Monday, February 6, 2017
The obvious strategy for a clothing retailer is to have as much product on the sales floor as possible to yield high sales. For women, however, that turns out to be a counterproductive strategy, says Krannert’s Karthik Kannan, whose research on "design for instincts" studies how different aspects of human instincts and biases can be exploited to nudge and manipulate behavior.
“Women want to feel a sense of individuality when buying clothes,” says Kannan, a professor of management information systems in the Krannert School of Management. “They don’t want to know that hundreds of other women in town also bought that dress.”
The clothing retailed Zara, for example, capitalized on this instinctual behavior by limiting the quantity of items and regularly moving those items around the store, so each time a woman shops at Zara, she’s not sure whether those pants she loved last time will be there or if they’ll ever go on sale. This tactic makes her think that she should buy them as soon as possible or they might be gone.
Kannan says design for instincts is a simple yet profound concept that has effects far beyond retailing, from creating products to developing processes for multinational corporations.
“As businesses grow in this age of rapid technology changes, they have to pivot more quickly as technological innovation happens,” he says. “Design for instincts essentially tells businesses they need to stop and consider the consumer — and human nature — to be successful.”
Kannan explored how the concept may play into the future economy and how to best prepare the next generation for it during his presentation at “Dawn or Doom,” an October 2016 conference on the risks and rewards of new technology at Purdue.
A focus on human instincts also is important to major companies like General Electric, he says, both from the perspective of its customers and its employees. To keep up with rapid change and attract top talent, GE developed intentional and dynamic processes and policies. This led to the technique called “FastWorks,” which incorporates a cross-section of departments to form teams that are in constant communication with the consumer to stay on top of what works and what doesn’t, regardless of trends.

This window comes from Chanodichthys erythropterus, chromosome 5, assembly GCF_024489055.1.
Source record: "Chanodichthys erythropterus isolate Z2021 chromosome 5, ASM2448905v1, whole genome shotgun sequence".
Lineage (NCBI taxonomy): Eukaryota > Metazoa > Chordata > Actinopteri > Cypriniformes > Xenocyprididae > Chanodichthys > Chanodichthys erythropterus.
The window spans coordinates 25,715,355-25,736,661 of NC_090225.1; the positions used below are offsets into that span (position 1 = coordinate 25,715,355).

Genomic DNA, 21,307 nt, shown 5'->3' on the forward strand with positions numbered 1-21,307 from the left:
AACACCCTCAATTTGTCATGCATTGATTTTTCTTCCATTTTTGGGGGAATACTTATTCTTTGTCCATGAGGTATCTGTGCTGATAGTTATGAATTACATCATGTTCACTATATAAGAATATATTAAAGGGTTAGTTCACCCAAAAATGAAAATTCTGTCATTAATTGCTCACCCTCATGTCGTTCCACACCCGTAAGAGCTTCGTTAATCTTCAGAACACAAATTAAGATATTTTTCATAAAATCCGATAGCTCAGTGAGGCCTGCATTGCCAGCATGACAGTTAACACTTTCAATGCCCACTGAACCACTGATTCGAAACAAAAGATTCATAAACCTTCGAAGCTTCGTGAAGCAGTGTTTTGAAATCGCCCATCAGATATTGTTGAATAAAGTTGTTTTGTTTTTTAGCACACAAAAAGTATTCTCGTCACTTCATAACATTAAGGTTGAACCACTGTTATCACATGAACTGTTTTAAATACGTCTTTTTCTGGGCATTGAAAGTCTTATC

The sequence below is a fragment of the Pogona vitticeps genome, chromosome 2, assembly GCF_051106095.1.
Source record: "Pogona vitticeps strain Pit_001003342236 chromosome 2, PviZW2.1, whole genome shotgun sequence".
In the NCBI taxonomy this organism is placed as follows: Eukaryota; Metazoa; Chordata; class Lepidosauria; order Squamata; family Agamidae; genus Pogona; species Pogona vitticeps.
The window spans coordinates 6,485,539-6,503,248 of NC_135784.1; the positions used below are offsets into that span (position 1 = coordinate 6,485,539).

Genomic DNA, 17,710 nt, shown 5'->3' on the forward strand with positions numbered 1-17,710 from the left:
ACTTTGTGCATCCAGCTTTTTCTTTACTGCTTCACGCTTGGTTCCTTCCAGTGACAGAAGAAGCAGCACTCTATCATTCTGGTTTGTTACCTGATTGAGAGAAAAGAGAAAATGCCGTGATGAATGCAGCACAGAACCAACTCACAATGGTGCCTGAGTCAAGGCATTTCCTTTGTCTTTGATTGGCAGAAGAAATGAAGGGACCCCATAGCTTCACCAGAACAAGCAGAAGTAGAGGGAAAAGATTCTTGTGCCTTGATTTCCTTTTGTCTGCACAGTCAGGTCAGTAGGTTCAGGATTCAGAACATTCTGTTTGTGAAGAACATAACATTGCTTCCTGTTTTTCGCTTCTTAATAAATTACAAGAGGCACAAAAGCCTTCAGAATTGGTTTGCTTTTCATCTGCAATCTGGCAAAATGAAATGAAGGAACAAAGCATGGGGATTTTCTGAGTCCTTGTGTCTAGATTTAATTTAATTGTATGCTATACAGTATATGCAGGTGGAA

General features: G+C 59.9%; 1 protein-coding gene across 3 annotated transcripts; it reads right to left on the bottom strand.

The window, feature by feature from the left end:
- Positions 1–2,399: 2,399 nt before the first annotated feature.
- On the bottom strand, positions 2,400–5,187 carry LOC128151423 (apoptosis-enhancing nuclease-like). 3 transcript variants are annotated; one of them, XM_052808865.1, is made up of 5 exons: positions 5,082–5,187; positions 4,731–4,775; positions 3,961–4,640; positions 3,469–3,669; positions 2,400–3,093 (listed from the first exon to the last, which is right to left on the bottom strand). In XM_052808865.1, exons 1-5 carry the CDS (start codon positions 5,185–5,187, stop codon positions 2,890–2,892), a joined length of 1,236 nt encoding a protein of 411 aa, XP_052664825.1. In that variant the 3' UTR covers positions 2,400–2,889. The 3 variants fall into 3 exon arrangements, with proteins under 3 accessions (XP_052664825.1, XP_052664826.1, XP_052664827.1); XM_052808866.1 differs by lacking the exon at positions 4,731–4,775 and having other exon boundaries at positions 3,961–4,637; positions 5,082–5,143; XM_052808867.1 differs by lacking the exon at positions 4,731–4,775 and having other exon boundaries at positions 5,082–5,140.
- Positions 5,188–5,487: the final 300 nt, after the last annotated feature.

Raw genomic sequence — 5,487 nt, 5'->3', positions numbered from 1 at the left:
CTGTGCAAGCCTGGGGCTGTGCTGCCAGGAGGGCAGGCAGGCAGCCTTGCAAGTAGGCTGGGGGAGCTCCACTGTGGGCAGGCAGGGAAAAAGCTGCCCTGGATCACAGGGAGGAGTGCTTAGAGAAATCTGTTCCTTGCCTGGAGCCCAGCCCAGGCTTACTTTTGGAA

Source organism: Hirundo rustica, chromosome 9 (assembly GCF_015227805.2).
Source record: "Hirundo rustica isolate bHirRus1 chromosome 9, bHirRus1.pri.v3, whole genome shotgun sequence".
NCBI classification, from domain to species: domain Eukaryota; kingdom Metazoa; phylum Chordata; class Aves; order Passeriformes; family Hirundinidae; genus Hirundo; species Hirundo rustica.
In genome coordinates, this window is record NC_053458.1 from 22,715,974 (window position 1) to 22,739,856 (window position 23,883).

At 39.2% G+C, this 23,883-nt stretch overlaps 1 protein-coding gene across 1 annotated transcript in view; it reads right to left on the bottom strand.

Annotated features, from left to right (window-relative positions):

“It’s thinking about what the consumer need is and designing systems with their input,” Kannan says. “It’s about understanding the end user.”
GE also is trying something less common in companies of its size and maturity, but in place routinely at many tech startups: unlimited vacation days. The idea is that managers and executives are responsible for seeing that the required works is completed, and as long as it is, work schedules are fluid.
Kannan thinks we’ll soon see many traditional positions become more like jobs at GE and startups, where employees need to be constantly innovating and finding new ways of reaching consumers, are adept at teamwork and have a level of freedom in their work. “It appeals to employees’ instinctual desire to be independent in their jobs,” he says.